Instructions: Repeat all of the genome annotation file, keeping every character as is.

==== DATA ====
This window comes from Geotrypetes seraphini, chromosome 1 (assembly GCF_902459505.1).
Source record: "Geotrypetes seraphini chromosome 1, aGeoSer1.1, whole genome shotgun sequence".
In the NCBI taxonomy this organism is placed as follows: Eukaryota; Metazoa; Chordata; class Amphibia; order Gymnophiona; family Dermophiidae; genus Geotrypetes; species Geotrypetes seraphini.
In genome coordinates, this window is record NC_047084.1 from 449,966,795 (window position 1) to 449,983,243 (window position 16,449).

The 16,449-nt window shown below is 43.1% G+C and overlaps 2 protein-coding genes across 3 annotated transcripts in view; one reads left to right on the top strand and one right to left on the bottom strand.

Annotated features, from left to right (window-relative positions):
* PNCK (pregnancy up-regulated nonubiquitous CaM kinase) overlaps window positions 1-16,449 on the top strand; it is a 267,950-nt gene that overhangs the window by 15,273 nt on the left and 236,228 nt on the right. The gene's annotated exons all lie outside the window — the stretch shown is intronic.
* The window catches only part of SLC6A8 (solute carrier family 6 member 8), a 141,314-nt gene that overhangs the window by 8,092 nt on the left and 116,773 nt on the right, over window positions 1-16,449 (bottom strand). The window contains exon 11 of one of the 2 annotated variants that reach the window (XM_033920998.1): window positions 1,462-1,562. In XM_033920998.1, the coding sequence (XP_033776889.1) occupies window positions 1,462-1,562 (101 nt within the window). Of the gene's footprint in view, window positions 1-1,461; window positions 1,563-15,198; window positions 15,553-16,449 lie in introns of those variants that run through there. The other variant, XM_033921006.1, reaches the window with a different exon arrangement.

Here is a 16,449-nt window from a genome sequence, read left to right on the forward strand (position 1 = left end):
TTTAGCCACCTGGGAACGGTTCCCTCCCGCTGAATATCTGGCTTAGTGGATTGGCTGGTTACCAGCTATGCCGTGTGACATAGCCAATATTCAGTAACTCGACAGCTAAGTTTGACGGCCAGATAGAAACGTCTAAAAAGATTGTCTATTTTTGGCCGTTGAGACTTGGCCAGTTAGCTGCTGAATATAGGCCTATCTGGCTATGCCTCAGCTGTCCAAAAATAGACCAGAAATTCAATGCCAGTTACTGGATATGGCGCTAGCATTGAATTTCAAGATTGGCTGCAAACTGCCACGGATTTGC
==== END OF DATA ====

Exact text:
This window comes from Geotrypetes seraphini, chromosome 1 (assembly GCF_902459505.1).
Source record: "Geotrypetes seraphini chromosome 1, aGeoSer1.1, whole genome shotgun sequence".
In the NCBI taxonomy this organism is placed as follows: Eukaryota; Metazoa; Chordata; class Amphibia; order Gymnophiona; family Dermophiidae; genus Geotrypetes; species Geotrypetes seraphini.
In genome coordinates, this window is record NC_047084.1 from 449,966,795 (window position 1) to 449,983,243 (window position 16,449).

The 16,449-nt window shown below is 43.1% G+C and overlaps 2 protein-coding genes across 3 annotated transcripts in view; one reads left to right on the top strand and one right to left on the bottom strand.

Annotated features, from left to right (window-relative positions):
* PNCK (pregnancy up-regulated nonubiquitous CaM kinase) overlaps window positions 1-16,449 on the top strand; it is a 267,950-nt gene that overhangs the window by 15,273 nt on the left and 236,228 nt on the right. The gene's annotated exons all lie outside the window — the stretch shown is intronic.
* The window catches only part of SLC6A8 (solute carrier family 6 member 8), a 141,314-nt gene that overhangs the window by 8,092 nt on the left and 116,773 nt on the right, over window positions 1-16,449 (bottom strand). The window contains exon 11 of one of the 2 annotated variants that reach the window (XM_033920998.1): window positions 1,462-1,562. In XM_033920998.1, the coding sequence (XP_033776889.1) occupies window positions 1,462-1,562 (101 nt within the window). Of the gene's footprint in view, window positions 1-1,461; window positions 1,563-15,198; window positions 15,553-16,449 lie in introns of those variants that run through there. The other variant, XM_033921006.1, reaches the window with a different exon arrangement.

Here is a 16,449-nt window from a genome sequence, read left to right on the forward strand (position 1 = left end):
TTTAGCCACCTGGGAACGGTTCCCTCCCGCTGAATATCTGGCTTAGTGGATTGGCTGGTTACCAGCTATGCCGTGTGACATAGCCAATATTCAGTAACTCGACAGCTAAGTTTGACGGCCAGATAGAAACGTCTAAAAAGATTGTCTATTTTTGGCCGTTGAGACTTGGCCAGTTAGCTGCTGAATATAGGCCTATCTGGCTATGCCTCAGCTGTCCAAAAATAGACCAGAAATTCAATGCCAGTTACTGGATATGGCGCTAGCATTGAATTTCAAGATTGGCTGCAAACTGCCACGGATTTGC